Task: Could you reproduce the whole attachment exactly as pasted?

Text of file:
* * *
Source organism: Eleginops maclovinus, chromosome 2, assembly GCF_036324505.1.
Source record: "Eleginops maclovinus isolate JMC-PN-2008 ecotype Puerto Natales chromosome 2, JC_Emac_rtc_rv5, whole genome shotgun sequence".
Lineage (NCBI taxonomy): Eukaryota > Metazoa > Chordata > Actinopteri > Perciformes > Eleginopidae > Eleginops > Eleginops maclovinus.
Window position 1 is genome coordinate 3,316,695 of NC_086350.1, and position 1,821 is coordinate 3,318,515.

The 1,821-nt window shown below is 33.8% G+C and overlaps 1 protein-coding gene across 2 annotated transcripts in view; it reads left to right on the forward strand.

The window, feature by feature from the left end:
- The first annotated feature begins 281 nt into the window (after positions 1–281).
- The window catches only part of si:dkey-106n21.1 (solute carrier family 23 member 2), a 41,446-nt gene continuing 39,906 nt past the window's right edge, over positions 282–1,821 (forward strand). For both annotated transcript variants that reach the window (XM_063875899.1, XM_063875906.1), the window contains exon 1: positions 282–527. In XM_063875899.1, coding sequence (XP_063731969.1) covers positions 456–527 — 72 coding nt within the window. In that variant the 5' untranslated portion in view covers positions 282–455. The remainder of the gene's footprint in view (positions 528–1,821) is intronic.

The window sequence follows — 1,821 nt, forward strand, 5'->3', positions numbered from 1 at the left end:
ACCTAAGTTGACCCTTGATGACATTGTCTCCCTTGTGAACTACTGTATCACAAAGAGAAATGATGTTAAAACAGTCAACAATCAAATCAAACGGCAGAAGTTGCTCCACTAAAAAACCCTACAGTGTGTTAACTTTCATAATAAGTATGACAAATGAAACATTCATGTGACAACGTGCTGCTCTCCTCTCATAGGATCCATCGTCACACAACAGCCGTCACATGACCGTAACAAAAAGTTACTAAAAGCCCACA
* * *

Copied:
Source organism: Eleginops maclovinus, chromosome 2, assembly GCF_036324505.1.
Source record: "Eleginops maclovinus isolate JMC-PN-2008 ecotype Puerto Natales chromosome 2, JC_Emac_rtc_rv5, whole genome shotgun sequence".
Lineage (NCBI taxonomy): Eukaryota > Metazoa > Chordata > Actinopteri > Perciformes > Eleginopidae > Eleginops > Eleginops maclovinus.
Window position 1 is genome coordinate 3,316,695 of NC_086350.1, and position 1,821 is coordinate 3,318,515.

The 1,821-nt window shown below is 33.8% G+C and overlaps 1 protein-coding gene across 2 annotated transcripts in view; it reads left to right on the forward strand.

The window, feature by feature from the left end:
- The first annotated feature begins 281 nt into the window (after positions 1–281).
- The window catches only part of si:dkey-106n21.1 (solute carrier family 23 member 2), a 41,446-nt gene continuing 39,906 nt past the window's right edge, over positions 282–1,821 (forward strand). For both annotated transcript variants that reach the window (XM_063875899.1, XM_063875906.1), the window contains exon 1: positions 282–527. In XM_063875899.1, coding sequence (XP_063731969.1) covers positions 456–527 — 72 coding nt within the window. In that variant the 5' untranslated portion in view covers positions 282–455. The remainder of the gene's footprint in view (positions 528–1,821) is intronic.

The window sequence follows — 1,821 nt, forward strand, 5'->3', positions numbered from 1 at the left end:
ACCTAAGTTGACCCTTGATGACATTGTCTCCCTTGTGAACTACTGTATCACAAAGAGAAATGATGTTAAAACAGTCAACAATCAAATCAAACGGCAGAAGTTGCTCCACTAAAAAACCCTACAGTGTGTTAACTTTCATAATAAGTATGACAAATGAAACATTCATGTGACAACGTGCTGCTCTCCTCTCATAGGATCCATCGTCACACAACAGCCGTCACATGACCGTAACAAAAAGTTACTAAAAGCCCACA